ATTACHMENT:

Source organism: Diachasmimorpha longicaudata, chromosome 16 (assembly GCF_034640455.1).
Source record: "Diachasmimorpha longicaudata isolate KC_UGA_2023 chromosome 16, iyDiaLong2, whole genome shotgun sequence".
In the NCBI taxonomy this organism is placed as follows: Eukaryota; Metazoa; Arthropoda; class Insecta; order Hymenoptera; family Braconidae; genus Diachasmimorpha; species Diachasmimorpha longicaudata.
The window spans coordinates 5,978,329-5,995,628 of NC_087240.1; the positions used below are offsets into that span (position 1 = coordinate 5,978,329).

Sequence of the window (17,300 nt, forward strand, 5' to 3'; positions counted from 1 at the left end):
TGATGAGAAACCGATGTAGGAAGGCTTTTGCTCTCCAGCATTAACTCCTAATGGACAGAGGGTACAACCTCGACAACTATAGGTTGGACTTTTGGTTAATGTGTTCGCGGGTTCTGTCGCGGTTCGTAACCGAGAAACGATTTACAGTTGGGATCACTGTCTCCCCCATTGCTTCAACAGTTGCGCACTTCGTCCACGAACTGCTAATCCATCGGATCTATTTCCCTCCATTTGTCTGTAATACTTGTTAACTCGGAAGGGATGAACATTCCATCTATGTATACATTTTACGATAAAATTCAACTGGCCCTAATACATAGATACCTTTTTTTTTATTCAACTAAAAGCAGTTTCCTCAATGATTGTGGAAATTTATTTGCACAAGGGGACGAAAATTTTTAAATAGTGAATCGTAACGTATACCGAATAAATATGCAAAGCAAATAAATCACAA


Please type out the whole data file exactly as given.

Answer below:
Source organism: Diachasmimorpha longicaudata, chromosome 16 (assembly GCF_034640455.1).
Source record: "Diachasmimorpha longicaudata isolate KC_UGA_2023 chromosome 16, iyDiaLong2, whole genome shotgun sequence".
In the NCBI taxonomy this organism is placed as follows: Eukaryota; Metazoa; Arthropoda; class Insecta; order Hymenoptera; family Braconidae; genus Diachasmimorpha; species Diachasmimorpha longicaudata.
The window spans coordinates 5,978,329-5,995,628 of NC_087240.1; the positions used below are offsets into that span (position 1 = coordinate 5,978,329).

Sequence of the window (17,300 nt, forward strand, 5' to 3'; positions counted from 1 at the left end):
TGATGAGAAACCGATGTAGGAAGGCTTTTGCTCTCCAGCATTAACTCCTAATGGACAGAGGGTACAACCTCGACAACTATAGGTTGGACTTTTGGTTAATGTGTTCGCGGGTTCTGTCGCGGTTCGTAACCGAGAAACGATTTACAGTTGGGATCACTGTCTCCCCCATTGCTTCAACAGTTGCGCACTTCGTCCACGAACTGCTAATCCATCGGATCTATTTCCCTCCATTTGTCTGTAATACTTGTTAACTCGGAAGGGATGAACATTCCATCTATGTATACATTTTACGATAAAATTCAACTGGCCCTAATACATAGATACCTTTTTTTTTATTCAACTAAAAGCAGTTTCCTCAATGATTGTGGAAATTTATTTGCACAAGGGGACGAAAATTTTTAAATAGTGAATCGTAACGTATACCGAATAAATATGCAAAGCAAATAAATCACAA